Sadboys, take heart: You’re now one step closer to finally getting that treatment to erase all memories of your ex, thanks to the European neuroscientists who just uncovered new information about how our brains learn and forget.
The study, an eight-year effort published in Nature last month by researchers at the European Molecular Biology Lab and the University Pablo Olavide in Seville, Spain, isolated and identified how three learning-specific pathways in the hippocampus, the part of the brain that deals with memory, work together to help us simultaneously clear out old memories and learn new information. Their findings suggest that when we’re prompted to recall and use a specific memory in real time, we might be able to make our brains actively forget it — and the task could eventually be as easy as taking a pill.
“[The hippocampus] is actually quite well understood, but really, people don’t know what the different parts do,” says Cornelius Gross, the lead researcher at EMBL, in a phone call with MEL. “That was the purpose of this thing: to try to use some of these modern tools that have become available in the last five or 10 years” to isolate the functions of specific parts.
Their findings suggest that when we’re prompted to recall and use a specific memory in real time, we might be able to make our brains actively forget it — and the task could eventually be as easy as taking a pill.
In a nutshell, the experiment went like this: The scientists taught genetically engineered mice a Pavlovian-style task involving two sensory “cues” over the course of about a week. This learning process involves the three hippocampal pathways mentioned above: a primary pathway, made up of dentate gyrus granule cells, that deals with the absorption or learning of information; a second that recalls related, already-learned information; and a third, which actively tries to forget all of it. Once the mice had learned as much as they could and had moved onto the “maintaining” stage of learning, the scientists blocked the primary pathway and tried to continue reinforcing the lesson. While that main “learning” pathway was blocked, the mice not only couldn’t keep learning how to do the task — they had also, within a single day, completely forgotten they’d ever associated the two stimuli with a task whatsoever.
“This is what personally I’m most excited about — that it appears that, under all circumstances when you’re learning something, you have two mechanisms: one is trying to put the stuff into the synapse into the brain, and the other is trying to erase something,” explains Gross. “If you block the learning part, you may spontaneously start erasing previous memories [of that same task].”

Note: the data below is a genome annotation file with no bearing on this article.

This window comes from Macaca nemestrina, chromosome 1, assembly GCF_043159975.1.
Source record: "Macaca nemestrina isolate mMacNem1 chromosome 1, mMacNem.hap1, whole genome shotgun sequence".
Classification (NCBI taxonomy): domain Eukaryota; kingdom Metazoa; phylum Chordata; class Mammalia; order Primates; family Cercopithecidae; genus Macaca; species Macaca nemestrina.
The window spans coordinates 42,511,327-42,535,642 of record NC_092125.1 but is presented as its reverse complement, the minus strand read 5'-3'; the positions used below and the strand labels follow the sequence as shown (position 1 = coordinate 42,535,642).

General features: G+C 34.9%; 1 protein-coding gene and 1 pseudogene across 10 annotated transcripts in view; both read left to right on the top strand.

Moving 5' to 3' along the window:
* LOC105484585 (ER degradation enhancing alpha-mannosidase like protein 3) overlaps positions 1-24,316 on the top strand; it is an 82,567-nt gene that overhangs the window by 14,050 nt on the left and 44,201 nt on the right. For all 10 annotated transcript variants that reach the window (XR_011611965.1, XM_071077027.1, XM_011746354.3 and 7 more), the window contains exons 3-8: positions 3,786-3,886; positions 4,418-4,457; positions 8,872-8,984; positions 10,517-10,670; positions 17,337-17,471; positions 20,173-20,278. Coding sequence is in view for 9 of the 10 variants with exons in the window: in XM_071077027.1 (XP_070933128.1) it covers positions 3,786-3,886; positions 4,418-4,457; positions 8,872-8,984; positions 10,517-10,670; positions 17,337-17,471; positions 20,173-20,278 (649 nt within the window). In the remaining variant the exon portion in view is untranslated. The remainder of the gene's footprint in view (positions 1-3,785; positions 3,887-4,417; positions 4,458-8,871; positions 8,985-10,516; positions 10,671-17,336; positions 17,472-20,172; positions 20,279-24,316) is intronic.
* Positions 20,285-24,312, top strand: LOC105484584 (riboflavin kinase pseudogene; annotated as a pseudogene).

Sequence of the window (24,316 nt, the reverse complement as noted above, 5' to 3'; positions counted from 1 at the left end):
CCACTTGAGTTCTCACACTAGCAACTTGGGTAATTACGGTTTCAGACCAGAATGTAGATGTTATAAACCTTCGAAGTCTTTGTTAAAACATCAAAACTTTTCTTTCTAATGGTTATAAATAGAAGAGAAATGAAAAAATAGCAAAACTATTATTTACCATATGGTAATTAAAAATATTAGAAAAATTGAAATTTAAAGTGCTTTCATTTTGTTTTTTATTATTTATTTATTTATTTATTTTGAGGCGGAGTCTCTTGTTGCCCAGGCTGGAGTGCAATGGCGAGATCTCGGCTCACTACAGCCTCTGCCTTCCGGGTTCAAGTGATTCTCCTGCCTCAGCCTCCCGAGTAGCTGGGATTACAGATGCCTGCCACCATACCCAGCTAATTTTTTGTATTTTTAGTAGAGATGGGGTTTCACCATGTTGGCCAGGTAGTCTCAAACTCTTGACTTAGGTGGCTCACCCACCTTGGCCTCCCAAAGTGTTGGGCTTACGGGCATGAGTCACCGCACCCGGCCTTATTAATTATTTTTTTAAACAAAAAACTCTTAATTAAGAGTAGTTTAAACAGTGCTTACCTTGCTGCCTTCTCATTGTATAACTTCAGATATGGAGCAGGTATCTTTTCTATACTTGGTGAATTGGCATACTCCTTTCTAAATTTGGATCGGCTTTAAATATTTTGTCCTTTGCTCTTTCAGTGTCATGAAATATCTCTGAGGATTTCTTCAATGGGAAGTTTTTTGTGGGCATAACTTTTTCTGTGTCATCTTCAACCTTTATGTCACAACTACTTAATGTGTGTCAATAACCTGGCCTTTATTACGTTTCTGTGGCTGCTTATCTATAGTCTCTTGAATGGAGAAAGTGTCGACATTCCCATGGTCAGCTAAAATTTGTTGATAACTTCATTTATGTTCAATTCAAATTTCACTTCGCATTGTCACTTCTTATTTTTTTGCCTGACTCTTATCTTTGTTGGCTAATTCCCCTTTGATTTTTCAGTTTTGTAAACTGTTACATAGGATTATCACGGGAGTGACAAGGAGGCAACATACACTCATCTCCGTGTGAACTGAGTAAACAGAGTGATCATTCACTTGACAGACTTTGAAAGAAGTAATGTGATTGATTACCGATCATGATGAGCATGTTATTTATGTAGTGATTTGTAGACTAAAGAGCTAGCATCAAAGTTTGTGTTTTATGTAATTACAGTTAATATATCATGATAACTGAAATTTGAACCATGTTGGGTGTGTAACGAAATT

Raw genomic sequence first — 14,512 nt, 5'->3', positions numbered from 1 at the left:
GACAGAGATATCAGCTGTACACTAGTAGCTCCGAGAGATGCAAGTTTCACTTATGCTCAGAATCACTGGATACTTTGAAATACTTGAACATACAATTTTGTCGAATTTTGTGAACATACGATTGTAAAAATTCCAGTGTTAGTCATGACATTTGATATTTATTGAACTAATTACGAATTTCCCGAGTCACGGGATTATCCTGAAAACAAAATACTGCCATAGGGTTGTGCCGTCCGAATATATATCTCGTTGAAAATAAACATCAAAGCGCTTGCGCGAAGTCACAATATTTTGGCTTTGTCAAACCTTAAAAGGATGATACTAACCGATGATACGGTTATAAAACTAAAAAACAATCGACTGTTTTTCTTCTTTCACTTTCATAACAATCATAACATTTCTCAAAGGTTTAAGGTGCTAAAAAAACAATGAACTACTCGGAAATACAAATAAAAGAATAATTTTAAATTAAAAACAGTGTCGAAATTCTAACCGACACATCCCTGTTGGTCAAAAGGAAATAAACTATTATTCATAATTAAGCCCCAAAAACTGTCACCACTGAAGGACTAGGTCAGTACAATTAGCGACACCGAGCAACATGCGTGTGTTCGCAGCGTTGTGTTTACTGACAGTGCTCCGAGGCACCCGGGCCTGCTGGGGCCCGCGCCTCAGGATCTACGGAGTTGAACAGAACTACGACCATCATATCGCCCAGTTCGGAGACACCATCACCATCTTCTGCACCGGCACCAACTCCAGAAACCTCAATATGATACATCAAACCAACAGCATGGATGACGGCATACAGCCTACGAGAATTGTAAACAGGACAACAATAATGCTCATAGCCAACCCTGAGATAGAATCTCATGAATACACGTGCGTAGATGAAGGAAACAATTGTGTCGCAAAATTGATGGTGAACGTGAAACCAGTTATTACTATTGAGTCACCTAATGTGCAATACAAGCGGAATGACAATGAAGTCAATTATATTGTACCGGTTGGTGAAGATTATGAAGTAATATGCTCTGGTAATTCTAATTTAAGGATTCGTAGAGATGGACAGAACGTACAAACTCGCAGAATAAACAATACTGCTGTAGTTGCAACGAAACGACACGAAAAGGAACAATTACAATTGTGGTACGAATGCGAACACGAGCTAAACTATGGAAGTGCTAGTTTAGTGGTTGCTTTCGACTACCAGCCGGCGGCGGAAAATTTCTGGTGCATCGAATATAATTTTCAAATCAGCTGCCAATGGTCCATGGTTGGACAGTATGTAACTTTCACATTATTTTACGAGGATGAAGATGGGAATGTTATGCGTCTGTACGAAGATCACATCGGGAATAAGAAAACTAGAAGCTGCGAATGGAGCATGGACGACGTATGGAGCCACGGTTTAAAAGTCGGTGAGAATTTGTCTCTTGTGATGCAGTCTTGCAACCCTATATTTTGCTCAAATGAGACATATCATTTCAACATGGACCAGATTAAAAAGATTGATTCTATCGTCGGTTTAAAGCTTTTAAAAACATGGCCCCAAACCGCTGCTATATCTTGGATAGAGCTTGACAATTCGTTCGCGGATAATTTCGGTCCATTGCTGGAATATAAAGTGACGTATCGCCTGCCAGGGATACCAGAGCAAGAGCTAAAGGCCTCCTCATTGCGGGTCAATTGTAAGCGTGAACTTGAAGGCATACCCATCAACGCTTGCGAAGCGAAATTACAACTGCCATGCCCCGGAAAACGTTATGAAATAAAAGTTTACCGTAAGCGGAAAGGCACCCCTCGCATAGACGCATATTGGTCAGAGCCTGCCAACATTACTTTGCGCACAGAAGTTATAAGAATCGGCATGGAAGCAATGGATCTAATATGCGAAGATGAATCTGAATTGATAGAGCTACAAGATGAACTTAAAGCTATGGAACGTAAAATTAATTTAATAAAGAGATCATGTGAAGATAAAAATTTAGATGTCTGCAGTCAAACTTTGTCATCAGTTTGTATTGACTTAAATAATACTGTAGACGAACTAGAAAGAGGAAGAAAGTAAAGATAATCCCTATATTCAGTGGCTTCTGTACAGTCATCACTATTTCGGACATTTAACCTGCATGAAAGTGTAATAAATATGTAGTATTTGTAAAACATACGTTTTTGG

What’s more, trying the same pathway-blocking process while the mice weren’t actively being given the two stimuli that would prompt them to complete the task did absolutely nothing to erase their memory of how to complete it; that is, they were still able to do it once the pathway was unblocked and they were again subjected to those stimuli. Gross says this likely means that in order to completely erase a memory, we have to actively be trying to reinforce it, not just remembering it in the abstract. That’s because learning has just as much to do with memory erasure — that is, the clearing-out of old memories to make room for new ones — as it does memory acquisition.
The conclusions reached in this study, Gross cautions, have yet to be re-tested in different laboratories (though he says his team is “pretty confident” in its replicability). The process is more than a few years away from human trials — he estimates that’ll take about a decade, and maybe another ten years after that until any potential drug or treatment hits the market. But EMBL molecular physiologist Maja Köhn, another co-author of the study, does believe that such a treatment could eventually result from the study’s findings.
“There is a market for erasing traumatic memories,” says Gross. Pharmaceutical companies might pick up and exploit these findings more quickly than the academic research community.
But if the findings are sound, they could lead to what might be called Exposure Therapy 2.0. Current extinction theory-based treatments involving trauma and phobia patients are based on realigning cause-and-effect associations and take a really long time to really set into a person’s brain (no doubt a challenge for already-traumatized patients). But a pathway-blocking chemical (in pill form, say) would supercharge the whole process, physically erasing the memories in one go, as opposed to the sluggish, marginally effective process of today’s exposure therapy.
“There is a market for erasing traumatic memories,” says Gross, noting that other industries, like pharmaceutical companies for example, might pick up and exploit these findings more quickly than the academic research community. “And for PTSD in veterans — it could be an avenue which [the military] is probably willing to put money into things that are maybe not even commercially viable. So that could be really interesting.”
All of which means that if you can hang tight with your misery for a few more years, you could have your Eternal Sunshine of the Spotless Mind solution for that Manic Pixie Dream Summer at last.
Devon Maloney is an L.A.-based writer. She previously wrote about scientific breakthroughs (and how many of them are bullshit).